Super Mario 3D Land

It’s well known that the 3DS had a shaky start in life, launching a with a few good but not really great games. Then came a 3D Zelda remake and all was forgiven for a short time. Then the lull returned, Nintendo said sorry, dropped the price and gave us early adopters a pile of free stuff. Last week something quite magical happened, a copy of Super Mario 3D World arrived in the post. Could this be the game the 3DS was built for? Will this game finally blend all the features of the hardware into a coherent and enjoyable game? The short answer is ‘Yes’, the long answer is ‘About time, Nintendo! All is forgiven. I love you’.

Many, including myself, thought that Super Mario 3D Land would be based upon the Mario Galaxy gameplay model. While this might seem like a good idea, I think striving for that level of freedom throughout the game would have been a struggle. What we have in 3D Land is very much a traditional Mario platform game set in upon a 3D path. There is some level of exploration but you are essentially sticking to a single path with the occasional shortcut or secret room to discover. Super Mario 3D Land pulls its gameplay ideas from many different Mario titles both 2D and 3D but its heart quite obviously belongs to Super Mario Bros 3 and those of you that know their Mario we know that this is a very good thing. Obsessive fans may have to make a few minor concessions to evolution, though. Along with the standard Super Mushroom and Fire Flower power ups we have the the Super Leaf; essential to both gameplay and the story as Bowser has stolen most of them. Back in Super Mario Bros 3 this power up would give Mario a raccoon tail to swing about, a slow glide and, given enough running space, the ability to fly. In 3D land the Super Leaf bestows upon Mario the much rarer Tanooki Suit that used to allow Mario to turn to stone to protect himself. Here the suit behaves much like the old Super Leaf but it loses the flying mechanic that would most likely break the game. It’s all good, don’t worry too much, I only bring this up as it sparked a half hour conversation between me and my son the other day. Despite what PETA might think, Mario looks as cute as a button in the suit so any Mario lore indiscretions are easily forgiven.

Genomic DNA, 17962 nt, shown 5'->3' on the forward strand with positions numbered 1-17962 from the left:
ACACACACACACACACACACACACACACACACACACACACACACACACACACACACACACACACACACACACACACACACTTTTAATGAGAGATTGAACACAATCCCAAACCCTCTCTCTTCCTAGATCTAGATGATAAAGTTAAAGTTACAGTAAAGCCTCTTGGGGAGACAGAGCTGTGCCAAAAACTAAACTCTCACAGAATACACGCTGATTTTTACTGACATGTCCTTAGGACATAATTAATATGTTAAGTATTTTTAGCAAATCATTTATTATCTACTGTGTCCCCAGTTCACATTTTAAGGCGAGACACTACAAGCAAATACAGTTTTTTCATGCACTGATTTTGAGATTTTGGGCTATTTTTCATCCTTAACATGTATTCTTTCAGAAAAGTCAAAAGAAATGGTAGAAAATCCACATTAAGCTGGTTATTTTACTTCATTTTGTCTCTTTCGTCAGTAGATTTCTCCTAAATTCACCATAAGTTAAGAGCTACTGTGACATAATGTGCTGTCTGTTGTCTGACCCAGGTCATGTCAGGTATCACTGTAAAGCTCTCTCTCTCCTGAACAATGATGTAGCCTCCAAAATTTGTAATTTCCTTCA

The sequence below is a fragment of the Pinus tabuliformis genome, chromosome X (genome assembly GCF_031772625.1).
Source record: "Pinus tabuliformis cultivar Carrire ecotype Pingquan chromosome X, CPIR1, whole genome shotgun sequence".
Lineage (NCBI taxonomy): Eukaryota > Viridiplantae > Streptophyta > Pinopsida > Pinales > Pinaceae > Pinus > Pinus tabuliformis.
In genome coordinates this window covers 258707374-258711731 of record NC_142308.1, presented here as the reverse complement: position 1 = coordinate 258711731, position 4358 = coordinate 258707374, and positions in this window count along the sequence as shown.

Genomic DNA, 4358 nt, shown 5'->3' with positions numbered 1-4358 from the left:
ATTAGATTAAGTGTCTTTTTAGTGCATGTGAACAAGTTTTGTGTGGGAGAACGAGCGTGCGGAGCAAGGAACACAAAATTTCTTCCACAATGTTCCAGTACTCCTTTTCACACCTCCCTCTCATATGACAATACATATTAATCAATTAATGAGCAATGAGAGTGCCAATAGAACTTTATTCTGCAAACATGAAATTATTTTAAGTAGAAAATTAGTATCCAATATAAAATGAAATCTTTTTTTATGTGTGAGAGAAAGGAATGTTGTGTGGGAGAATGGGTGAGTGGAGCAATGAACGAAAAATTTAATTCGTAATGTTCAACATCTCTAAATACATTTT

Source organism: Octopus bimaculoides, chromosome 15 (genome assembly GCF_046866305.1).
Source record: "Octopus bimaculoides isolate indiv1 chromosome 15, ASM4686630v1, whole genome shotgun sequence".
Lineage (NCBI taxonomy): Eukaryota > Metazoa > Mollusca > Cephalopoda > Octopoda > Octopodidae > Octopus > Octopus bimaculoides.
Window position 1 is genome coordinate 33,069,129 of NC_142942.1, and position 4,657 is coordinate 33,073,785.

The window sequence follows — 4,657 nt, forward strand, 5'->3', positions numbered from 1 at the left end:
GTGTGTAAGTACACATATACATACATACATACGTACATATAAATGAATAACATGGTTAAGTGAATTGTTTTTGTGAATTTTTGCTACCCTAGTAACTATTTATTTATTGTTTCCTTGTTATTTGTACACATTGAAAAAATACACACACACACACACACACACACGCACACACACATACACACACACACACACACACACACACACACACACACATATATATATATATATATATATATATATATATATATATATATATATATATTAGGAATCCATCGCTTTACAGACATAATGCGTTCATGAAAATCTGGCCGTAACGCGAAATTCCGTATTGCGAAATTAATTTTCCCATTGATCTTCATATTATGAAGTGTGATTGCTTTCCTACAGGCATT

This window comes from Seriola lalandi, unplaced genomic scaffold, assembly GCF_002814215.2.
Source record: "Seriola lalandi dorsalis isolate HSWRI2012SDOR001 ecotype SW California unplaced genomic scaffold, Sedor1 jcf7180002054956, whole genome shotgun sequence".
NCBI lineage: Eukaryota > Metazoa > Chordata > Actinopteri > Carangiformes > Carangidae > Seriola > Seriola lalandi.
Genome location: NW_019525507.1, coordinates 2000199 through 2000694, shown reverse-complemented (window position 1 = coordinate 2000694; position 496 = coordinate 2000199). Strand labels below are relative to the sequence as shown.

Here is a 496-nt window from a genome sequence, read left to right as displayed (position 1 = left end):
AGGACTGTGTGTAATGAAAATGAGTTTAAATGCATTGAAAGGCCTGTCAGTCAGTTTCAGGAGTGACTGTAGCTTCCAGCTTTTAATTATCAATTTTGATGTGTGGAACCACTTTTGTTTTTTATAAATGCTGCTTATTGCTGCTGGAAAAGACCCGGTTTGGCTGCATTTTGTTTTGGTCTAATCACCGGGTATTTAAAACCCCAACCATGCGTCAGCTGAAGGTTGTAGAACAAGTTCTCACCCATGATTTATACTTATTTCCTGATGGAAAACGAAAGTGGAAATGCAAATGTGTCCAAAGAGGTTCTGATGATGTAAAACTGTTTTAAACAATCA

The worlds and levels of Super Mario 3D Land are served up across a linear map with some levels being locked off if you don’t possess enough of the hidden Star Coins that are scattered liberally about, so there are some levels you will not automatically have access to but you can usually bypass these. Oddly, though, some of the boss levels are also ‘Star Coin Locked’ and unskipable. On my first playthrough I found myself a few coins short at the end of world five. I had foolishly assumed the Star Coins were entirely optional, but with every level being replayable it’s not a problem to jump back and grab a few more.

I got a real feeling that the designers had created the worlds in the order they are presented for play, taking more chances as they progressed. Once you’ve seen some of the later levels the first third of the game might seem a little pedestrian in comparison. Perhaps it was intentional easing in of the player; after all there has never been a game quite like this before. Environments are often familiar but always fresh and the few tricks of perspective the game uses are a bit of a let down when compared to the often inspired level design seen throughout. The game works best when it’s not trying too hard.

One thing I wasn’t prepared for was how well the 3D effect works; trust Nintendo to be the ones to finally master their own hardware. For comparison I played a little of the game with the 3D off and although it worked fine I missed the depth. Perhaps it was in my mind but the game seemed a little tougher in 2D. I very much doubt the 3D effect makes the three dimensional platforming any easier; that is taken care of by employing a much simpler conceit, very obvious shadows. Coins, enemies, power ups and of course, Mario himself, cast bold shadows across horizontal surfaces making movement in the 3D space much easier to judge, leaving you to enjoy some classic Mario gameplay in some beautifully designed levels. As a Mario game it’s hardly ground breaking; it draws upon many of the previous titles but what it takes from them is what made those games great. You’ll need to stick with the game to see the best it has to offer and it’s not really the type of game you will replay as soon as you’ve finished it but I can see myself playing though Super Mario 3D Land a couple more times over the next year or so.







One response to “Super Mario 3D Land”

  1. […] Dan Bendon assures us that there ARE a few games for the 3DS worth playing in his review of Super Mario 3D Land: […]

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